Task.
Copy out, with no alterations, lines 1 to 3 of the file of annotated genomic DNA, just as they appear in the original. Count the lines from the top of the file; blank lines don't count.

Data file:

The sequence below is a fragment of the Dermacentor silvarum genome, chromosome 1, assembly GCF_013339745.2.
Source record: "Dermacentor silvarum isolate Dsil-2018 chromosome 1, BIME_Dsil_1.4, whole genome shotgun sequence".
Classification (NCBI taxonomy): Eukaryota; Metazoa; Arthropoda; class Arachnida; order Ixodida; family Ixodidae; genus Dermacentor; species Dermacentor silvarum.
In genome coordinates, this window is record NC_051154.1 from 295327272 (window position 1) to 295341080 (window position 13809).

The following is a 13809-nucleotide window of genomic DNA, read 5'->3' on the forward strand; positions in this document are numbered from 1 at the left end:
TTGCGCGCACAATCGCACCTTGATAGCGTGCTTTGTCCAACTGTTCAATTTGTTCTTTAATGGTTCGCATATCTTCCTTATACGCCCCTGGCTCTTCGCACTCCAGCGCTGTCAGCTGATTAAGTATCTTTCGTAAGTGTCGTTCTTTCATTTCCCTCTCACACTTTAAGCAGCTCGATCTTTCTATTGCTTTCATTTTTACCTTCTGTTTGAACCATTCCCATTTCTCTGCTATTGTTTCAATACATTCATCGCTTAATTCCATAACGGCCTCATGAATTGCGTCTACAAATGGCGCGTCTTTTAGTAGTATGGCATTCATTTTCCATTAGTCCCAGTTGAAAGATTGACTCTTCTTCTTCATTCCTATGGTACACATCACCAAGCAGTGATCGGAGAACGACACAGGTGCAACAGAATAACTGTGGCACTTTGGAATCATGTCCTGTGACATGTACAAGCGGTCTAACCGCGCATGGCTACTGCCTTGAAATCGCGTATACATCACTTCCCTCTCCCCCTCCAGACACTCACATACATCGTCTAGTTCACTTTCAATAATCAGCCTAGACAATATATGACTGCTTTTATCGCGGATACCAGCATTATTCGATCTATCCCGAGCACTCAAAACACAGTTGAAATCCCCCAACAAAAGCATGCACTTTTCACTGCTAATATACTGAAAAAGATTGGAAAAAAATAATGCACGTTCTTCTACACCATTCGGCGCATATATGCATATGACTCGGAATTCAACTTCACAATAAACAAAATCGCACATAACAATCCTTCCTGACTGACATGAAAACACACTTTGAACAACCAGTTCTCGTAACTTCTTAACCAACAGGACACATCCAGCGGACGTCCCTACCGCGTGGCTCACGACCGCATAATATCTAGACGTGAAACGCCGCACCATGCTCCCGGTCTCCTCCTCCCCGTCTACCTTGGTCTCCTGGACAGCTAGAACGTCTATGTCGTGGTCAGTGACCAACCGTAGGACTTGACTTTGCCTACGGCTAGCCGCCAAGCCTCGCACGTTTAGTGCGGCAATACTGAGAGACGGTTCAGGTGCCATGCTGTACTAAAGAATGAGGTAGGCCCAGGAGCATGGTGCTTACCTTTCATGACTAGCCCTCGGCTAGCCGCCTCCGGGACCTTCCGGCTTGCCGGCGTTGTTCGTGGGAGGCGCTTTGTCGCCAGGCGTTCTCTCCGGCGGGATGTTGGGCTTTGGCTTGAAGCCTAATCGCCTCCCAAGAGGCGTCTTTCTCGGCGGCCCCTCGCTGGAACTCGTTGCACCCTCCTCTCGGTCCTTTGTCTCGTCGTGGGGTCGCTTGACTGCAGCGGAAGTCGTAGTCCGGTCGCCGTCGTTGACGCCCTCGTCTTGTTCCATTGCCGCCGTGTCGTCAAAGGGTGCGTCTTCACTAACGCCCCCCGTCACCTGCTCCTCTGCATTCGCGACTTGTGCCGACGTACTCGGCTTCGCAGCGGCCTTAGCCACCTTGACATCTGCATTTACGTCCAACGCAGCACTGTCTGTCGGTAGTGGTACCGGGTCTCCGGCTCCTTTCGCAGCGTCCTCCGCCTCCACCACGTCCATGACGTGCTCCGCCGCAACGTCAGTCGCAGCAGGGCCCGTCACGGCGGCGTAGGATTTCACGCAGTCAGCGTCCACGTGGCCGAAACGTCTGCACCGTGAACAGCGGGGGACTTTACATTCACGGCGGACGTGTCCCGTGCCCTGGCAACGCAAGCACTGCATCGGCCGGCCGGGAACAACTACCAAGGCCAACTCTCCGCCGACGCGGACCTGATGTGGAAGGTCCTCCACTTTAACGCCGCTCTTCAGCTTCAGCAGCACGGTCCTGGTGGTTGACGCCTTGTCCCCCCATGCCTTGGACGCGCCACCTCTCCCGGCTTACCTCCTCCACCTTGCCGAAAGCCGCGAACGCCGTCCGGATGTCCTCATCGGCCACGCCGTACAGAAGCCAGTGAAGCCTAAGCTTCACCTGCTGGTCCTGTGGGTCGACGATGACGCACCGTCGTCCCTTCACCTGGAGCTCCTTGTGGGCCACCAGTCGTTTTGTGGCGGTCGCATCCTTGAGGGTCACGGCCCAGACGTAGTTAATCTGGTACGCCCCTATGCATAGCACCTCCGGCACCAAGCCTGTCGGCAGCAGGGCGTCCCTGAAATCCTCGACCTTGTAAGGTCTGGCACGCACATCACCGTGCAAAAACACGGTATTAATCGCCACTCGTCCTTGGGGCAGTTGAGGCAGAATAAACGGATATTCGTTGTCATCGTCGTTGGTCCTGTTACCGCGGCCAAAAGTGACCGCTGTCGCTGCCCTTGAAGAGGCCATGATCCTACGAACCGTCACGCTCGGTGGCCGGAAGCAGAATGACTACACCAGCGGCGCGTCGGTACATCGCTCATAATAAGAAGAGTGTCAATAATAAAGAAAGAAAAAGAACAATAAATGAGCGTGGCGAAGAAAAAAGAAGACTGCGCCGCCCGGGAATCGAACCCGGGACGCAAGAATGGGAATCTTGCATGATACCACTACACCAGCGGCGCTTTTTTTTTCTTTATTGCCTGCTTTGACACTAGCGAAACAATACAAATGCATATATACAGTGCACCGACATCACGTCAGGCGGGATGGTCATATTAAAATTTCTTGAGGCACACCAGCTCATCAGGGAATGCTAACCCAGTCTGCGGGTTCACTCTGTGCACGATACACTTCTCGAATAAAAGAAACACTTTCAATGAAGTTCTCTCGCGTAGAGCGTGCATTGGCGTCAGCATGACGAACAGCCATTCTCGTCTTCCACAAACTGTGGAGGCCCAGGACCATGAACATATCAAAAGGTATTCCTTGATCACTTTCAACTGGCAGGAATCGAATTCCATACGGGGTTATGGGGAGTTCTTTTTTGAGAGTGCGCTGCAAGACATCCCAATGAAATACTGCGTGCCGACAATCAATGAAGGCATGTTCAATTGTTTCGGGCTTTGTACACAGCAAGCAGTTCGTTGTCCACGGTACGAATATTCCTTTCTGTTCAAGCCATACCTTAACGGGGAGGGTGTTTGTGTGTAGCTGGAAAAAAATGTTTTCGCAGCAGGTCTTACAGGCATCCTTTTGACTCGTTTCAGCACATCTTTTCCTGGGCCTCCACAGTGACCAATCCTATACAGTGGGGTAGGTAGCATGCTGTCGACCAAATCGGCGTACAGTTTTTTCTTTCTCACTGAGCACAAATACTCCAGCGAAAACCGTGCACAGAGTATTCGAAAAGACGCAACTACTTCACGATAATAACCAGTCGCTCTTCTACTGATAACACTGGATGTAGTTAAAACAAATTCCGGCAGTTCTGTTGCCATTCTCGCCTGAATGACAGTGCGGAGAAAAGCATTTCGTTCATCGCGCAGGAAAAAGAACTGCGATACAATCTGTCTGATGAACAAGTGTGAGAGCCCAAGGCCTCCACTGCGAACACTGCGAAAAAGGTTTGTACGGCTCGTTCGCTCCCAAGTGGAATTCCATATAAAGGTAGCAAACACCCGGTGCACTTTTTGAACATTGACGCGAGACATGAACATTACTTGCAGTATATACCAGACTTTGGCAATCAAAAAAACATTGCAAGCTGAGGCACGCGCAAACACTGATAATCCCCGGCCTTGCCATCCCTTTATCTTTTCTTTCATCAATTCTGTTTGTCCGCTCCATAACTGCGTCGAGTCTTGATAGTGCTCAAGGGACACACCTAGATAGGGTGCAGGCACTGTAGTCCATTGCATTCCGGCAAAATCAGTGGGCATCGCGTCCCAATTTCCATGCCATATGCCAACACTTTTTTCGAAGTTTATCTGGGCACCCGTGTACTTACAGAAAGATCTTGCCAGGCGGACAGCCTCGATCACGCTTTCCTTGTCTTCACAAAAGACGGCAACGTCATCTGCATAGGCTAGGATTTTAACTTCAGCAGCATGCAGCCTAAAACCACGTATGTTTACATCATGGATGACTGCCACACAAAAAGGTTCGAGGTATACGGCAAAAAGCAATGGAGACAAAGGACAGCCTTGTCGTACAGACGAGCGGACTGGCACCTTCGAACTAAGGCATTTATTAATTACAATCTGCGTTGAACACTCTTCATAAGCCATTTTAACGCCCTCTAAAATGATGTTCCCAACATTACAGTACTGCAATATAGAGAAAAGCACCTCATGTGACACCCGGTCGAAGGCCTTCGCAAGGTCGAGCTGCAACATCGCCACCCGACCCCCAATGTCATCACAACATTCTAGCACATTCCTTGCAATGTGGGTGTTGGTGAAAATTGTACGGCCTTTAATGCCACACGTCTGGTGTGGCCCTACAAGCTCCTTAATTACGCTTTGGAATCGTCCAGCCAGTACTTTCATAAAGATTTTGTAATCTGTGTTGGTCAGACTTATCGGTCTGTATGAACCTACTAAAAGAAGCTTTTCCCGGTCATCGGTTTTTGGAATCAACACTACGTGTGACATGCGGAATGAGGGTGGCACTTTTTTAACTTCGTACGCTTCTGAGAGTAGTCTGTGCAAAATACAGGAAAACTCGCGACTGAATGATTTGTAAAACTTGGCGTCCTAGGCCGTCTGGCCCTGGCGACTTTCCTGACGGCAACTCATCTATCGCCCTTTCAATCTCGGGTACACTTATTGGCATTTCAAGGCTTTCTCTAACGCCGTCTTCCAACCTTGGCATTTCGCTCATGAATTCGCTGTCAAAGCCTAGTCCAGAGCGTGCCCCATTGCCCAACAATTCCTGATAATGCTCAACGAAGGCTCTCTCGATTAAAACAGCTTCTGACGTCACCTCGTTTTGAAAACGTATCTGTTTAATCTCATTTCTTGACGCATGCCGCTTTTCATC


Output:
The sequence below is a fragment of the Dermacentor silvarum genome, chromosome 1, assembly GCF_013339745.2.
Source record: "Dermacentor silvarum isolate Dsil-2018 chromosome 1, BIME_Dsil_1.4, whole genome shotgun sequence".
Classification (NCBI taxonomy): Eukaryota; Metazoa; Arthropoda; class Arachnida; order Ixodida; family Ixodidae; genus Dermacentor; species Dermacentor silvarum.